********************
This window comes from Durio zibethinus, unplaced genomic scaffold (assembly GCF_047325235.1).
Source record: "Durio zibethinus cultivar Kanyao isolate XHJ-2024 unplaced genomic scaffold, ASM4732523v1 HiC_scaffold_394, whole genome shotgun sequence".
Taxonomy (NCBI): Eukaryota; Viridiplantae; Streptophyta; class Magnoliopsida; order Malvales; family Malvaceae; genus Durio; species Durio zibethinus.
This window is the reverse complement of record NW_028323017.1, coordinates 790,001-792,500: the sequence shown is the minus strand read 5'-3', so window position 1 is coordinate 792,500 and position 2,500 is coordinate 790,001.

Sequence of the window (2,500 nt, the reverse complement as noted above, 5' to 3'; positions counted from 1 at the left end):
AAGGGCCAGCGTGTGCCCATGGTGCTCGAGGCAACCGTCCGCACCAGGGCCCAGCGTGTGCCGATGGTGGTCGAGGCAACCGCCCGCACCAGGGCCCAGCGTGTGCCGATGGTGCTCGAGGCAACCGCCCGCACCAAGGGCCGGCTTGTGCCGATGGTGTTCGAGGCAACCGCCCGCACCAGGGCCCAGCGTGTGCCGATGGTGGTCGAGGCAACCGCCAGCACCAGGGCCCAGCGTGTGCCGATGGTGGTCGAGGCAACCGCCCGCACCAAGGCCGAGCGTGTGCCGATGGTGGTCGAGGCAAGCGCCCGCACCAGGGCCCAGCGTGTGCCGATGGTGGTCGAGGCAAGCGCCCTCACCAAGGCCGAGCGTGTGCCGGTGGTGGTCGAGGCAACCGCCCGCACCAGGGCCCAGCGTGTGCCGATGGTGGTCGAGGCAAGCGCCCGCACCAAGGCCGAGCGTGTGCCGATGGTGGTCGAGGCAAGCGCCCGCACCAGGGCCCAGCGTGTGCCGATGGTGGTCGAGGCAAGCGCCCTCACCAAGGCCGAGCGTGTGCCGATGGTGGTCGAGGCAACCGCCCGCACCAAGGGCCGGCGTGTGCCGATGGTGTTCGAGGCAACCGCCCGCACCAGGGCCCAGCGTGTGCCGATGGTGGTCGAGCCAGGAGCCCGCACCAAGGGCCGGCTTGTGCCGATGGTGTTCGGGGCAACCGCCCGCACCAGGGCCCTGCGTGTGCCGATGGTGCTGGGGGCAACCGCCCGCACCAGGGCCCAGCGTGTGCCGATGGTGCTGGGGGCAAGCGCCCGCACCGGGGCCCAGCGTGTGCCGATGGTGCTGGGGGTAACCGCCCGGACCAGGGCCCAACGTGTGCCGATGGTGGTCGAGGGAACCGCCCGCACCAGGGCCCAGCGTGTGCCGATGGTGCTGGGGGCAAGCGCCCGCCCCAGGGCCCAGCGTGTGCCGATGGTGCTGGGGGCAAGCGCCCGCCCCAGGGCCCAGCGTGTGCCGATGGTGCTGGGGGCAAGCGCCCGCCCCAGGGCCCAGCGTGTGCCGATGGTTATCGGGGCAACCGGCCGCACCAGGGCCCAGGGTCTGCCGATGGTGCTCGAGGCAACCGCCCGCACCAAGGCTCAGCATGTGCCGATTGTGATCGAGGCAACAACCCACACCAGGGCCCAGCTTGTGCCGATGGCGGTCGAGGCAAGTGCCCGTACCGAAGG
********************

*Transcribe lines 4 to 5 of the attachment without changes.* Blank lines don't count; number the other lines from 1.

This window is the reverse complement of record NW_028323017.1, coordinates 790,001-792,500: the sequence shown is the minus strand read 5'-3', so window position 1 is coordinate 792,500 and position 2,500 is coordinate 790,001.

Sequence of the window (2,500 nt, the reverse complement as noted above, 5' to 3'; positions counted from 1 at the left end):